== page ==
Why We Need To Know How To Cook

Some of my favorite kitchen tools:

Final Word

As you know from reading my posts and comments in this discussion, I love to fix and eat at home; it’s just me. Tell me why you like cooking at home; I’d love to hear and share your ideas with my readers. May God Bless this world. Linda

Copyright Images: Means for Making Bread Depositphotos_357263786_s-2019

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38 Comments

  1. I enjoy cooking too for many reasons. My mother didn’t cook; didn’t know how and didn’t want to learn, so growing up we ate mainly tv dinners. I started cooking at age 10 when my grandmothers taught me because they were concerned about our diets. As my husband says, I can take “a little of nothing” and make a meal from it. I’m no gourmet cook, but we eat healthy and tasty meals. Both my daughter and son are good cooks and I’m teaching the grandkids how to cook. Thanks for posting this, Linda!

    1. Hi Paula, oh my gosh, the TV dinners, we ate those when I was growing up, not often but I remember them!!! It’s a blessing that your grandmothers taught you to cook and now you are carrying on the tradition. Way to go, my friend!! I LOVE the statement “a little of nothing”, I wish more people would realize how easy this is, but they need to want to learn. Great comment, Linda

      1. Thanks for the interesting information. I love cooking for my family! I believe it expresses our love and devotion.for one another.
        It’s fun to be creative in the kitchen and discover new recipes as well.

        1. Hi Mary, I totally agree with you on how fun it is in the kitchen with family! It’s all about wonderful memories and working together as a family (team) complete with stirring, mixing, and laughing. Life is so good in the kitchen. New recipes are the best! Linda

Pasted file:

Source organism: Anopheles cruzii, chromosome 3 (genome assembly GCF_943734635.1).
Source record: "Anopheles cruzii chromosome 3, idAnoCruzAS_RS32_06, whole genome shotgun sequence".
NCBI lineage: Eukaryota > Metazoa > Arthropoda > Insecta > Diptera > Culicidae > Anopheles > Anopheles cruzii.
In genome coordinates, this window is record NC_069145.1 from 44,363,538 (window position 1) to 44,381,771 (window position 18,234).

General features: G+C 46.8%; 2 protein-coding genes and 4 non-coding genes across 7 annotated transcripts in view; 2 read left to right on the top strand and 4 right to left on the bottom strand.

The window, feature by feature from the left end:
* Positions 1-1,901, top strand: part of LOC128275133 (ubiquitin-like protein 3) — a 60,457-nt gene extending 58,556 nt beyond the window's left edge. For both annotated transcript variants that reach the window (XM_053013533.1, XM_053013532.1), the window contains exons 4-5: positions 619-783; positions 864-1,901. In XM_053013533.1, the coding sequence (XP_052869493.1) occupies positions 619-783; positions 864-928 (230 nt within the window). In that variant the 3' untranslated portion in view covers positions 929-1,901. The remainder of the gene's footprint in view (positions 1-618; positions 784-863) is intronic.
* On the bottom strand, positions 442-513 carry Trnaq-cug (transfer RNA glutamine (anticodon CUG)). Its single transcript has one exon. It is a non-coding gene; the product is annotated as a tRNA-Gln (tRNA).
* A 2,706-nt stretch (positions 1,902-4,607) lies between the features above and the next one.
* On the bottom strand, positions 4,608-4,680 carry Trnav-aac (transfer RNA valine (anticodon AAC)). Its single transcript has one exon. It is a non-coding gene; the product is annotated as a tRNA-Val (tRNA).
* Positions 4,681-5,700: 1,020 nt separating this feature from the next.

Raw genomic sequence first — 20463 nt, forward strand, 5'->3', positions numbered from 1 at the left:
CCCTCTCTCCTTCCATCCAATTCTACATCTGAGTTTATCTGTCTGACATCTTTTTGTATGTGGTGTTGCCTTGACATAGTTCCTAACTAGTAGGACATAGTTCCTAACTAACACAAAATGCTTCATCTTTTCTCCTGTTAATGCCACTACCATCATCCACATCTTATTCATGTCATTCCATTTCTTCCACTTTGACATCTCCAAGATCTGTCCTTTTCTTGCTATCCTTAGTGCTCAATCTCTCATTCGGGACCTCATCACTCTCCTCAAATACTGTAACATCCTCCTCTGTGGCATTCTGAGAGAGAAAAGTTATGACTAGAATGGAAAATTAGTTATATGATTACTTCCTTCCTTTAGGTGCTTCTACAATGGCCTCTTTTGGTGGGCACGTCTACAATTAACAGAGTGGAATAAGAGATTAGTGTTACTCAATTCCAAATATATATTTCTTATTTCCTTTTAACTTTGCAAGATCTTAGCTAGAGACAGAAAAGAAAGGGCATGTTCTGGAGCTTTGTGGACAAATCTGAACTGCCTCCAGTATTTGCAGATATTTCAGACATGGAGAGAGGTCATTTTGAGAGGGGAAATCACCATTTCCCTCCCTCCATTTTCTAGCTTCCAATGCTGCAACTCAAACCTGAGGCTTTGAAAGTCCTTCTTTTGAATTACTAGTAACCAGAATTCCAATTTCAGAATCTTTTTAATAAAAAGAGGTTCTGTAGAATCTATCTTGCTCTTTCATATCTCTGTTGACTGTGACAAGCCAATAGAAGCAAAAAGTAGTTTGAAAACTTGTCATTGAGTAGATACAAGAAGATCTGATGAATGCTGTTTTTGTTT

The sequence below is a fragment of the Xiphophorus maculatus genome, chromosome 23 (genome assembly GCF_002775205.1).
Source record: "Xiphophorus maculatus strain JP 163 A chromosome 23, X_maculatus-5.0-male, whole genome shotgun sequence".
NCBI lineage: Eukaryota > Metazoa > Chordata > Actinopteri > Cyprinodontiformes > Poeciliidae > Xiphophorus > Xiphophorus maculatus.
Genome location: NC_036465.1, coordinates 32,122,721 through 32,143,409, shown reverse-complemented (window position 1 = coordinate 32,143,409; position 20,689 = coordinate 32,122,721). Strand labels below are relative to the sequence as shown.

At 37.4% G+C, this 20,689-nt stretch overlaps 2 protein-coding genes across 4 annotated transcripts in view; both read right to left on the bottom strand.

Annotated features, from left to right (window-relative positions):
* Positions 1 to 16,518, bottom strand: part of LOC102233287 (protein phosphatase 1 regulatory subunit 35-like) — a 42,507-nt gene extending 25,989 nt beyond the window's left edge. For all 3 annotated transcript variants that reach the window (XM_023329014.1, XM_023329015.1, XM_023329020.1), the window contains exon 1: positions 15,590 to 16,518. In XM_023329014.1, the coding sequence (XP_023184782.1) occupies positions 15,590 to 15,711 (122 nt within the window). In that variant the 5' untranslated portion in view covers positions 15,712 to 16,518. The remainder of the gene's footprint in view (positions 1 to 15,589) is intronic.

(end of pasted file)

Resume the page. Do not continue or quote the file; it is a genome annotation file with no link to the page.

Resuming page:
2. Linda:

    I also love to cook. My mother didn’t teach me but my husbands Grandmother, Aunt and Mother taught me how to cook Southern foods that my husband loves. One thing my mother did teach me was that my kitchen was my domain. Although I love to cook with my daughter and daughter in love I still feel that way. That is one reason I don’t like the open concept in houses these days. I want my Kitchen to be one room and my dining room one room and my living room one room. That is not something I have in the house I live in now but maybe someday. When dogs fly. I can’t see someone saying we are going to build the house your son designed for you for free.. I know it will never happen.

    1. Hi Jackie, my kitchen is my domain as well. It’s actually the most important room in the house in my humble opinion. LOL! It makes me happy to cook or bake in it!! I hadn’t really thought about the openness of the new homes, you are so right. I got the giggles reading “when dogs fly”! My dream was to build a new home with a large dream kitchen. It won’t happen, and I’m okay with that. I sold my home and we are building a smaller home but the kitchen will be the main room, it has to be for me. I want to live closer to family and friends. I miss the Sunday and weekly meals together. Southern cooking sounds yummy!! Love it! Linda

  3. I was taught to cook from a very early age. We raised our own meat, veggies and some fruit. My mother was one who could take a very small amount of something and stretch it to feed a large family.

    Cooking, baking and candy making was my mother’s mantra. She always said that if you have the basics in the pantry you could cook orbake just about anything.

    1. Hi Leanne, I totally agree! If we have the basics in our pantry we can make anything! You had a wonderful life growing up with so many awesome experiences! How many people can say they raised their own meat, veggies, and some fruit! You rock, my friend! Linda

  4. The schools may not teach the home economics we were taught any longer, however my grandson is in his third year of culinary class at his high school along with his physics and other main line academics. So there are some schools that have not totally given up on teaching life skills.

  5. I take it completely for granted. When I saw the title my first reaction was confusion, as in why would an article about this be needed. Then I realized, omg I forgot just how many ppl don’t know how to cook something other than a pack of Ramen noodles—and some don’t even know how to do that! I can make hearty ramen soup from scratch, noodles and all. Yes, I take it for granted.

    Most ppl think meat comes in little pink packages and never once walked, crawled, flew, slithered or swam. Judging by comments I saw on a Pinterest post, young people were absolutely horrified by a “meat spot” in a chicken egg which was broken into a bowl for a cake.